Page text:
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The FixersDevolution, Development, and Civil Society in Newark, 1960-1990$
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Julia Rabig

Print publication date: 2016

Print ISBN-13: 9780226388311

Published to Chicago Scholarship Online: May 2017

DOI: 10.7208/chicago/9780226388458.001.0001

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Fighting for Jobs in the “Laboratory of Democracy”

Fighting for Jobs in the “Laboratory of Democracy”

(p.23) One Fighting for Jobs in the “Laboratory of Democracy”
The Fixers

Julia Rabig

University of Chicago Press

This chapter analyzes the protests against employment discrimination that galvanized Newark’s civil rights movement and clarified the limits of liberal reforms against which subsequent activists would organize. In 1963, hearings led by the U.S. Civil Rights Commission exposed persistent job discrimination. The city’s black freedom movement seized upon already established, but now publicly affirmed examples, to contrast officials’ promises with the reality of racial discrimination. A newly formed civil rights group, the Newark Coordinating Committee, picketed the construction of a new school to highlight the lack of black workers in the building trades. These protests upended the hierarchy of Newark’s civil rights organizations. They also sparked internal debate about strategies among black activists and their allies that enlarged the movement’s scope, while the impasses they reached prompted greater movement involvement in private sector hiring. In the short-term, their efforts yielded few victories. But the gaps between antidiscrimination law and its enforcement compelled activists to look beyond confrontation at the job site to the other actors protecting the status quo. In the long run, early protests established a foundation for some of the most hard-won affirmative action plans of the 1970s.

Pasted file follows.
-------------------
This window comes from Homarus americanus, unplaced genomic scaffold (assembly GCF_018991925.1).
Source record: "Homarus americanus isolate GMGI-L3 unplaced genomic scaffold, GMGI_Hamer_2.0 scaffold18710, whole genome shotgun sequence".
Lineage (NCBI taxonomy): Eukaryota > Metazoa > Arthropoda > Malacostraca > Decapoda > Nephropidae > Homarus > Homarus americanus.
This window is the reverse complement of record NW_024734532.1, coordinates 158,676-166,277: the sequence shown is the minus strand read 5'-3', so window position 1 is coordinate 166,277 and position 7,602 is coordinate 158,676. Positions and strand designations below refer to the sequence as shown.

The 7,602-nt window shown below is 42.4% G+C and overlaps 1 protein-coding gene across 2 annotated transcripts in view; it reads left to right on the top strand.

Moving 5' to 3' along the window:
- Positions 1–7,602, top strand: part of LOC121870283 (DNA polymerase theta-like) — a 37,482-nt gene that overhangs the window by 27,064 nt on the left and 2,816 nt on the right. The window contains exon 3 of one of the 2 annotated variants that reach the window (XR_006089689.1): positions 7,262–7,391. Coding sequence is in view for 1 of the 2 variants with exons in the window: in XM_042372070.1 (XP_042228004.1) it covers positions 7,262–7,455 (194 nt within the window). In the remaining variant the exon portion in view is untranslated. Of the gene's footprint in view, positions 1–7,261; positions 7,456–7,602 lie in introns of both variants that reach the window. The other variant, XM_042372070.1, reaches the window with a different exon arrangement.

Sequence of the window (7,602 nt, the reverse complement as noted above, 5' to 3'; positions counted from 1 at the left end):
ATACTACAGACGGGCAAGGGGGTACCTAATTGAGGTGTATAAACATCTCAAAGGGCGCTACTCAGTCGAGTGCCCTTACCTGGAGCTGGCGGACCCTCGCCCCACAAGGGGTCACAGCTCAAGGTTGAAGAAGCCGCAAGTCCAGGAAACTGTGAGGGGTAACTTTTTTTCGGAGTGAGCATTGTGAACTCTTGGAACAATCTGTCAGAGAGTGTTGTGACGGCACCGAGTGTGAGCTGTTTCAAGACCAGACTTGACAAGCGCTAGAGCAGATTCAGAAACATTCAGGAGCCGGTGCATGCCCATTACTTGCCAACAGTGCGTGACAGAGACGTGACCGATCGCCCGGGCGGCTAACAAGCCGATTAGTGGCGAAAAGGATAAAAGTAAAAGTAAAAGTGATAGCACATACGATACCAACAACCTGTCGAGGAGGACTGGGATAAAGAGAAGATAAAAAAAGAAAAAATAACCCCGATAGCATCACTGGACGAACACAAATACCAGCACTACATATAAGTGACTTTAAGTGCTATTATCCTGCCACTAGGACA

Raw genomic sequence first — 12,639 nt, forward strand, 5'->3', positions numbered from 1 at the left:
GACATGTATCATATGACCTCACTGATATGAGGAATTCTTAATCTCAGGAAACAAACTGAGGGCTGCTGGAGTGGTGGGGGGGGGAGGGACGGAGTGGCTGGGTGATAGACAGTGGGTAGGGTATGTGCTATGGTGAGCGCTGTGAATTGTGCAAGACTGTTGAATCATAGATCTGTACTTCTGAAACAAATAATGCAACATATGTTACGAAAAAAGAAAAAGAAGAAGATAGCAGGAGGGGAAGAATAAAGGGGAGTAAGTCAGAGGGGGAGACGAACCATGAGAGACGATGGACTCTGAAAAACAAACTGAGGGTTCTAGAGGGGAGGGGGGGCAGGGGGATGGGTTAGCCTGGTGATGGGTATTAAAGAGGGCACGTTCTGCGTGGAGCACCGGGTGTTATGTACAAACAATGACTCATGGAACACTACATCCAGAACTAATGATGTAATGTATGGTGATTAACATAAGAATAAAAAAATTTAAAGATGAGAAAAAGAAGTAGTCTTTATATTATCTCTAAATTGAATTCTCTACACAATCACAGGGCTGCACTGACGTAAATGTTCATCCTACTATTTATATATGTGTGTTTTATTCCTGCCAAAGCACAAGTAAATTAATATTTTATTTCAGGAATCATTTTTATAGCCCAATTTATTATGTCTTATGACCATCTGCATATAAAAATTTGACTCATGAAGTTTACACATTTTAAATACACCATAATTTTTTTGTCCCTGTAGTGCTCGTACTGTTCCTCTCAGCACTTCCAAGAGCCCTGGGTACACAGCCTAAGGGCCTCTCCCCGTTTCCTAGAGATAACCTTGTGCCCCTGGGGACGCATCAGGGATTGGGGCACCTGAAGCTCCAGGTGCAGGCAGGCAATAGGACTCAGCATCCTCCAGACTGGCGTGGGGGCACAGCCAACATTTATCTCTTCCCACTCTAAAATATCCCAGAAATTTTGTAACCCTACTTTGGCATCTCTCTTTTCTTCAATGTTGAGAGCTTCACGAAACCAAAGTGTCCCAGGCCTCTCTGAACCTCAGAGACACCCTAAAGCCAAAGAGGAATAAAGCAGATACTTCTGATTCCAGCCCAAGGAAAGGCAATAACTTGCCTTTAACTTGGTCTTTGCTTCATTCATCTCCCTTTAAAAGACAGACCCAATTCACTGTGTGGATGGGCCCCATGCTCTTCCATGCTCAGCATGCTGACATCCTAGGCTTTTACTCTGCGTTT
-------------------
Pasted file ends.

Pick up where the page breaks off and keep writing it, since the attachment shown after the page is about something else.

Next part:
Keywords:   liberalism, Bureau of Apprenticeship and Training, Congress of Racial Equality, US Civil Rights Commission, Newark Coordinating Committee, employment discrimination, building trades, labor unions, apprenticeship, CORE

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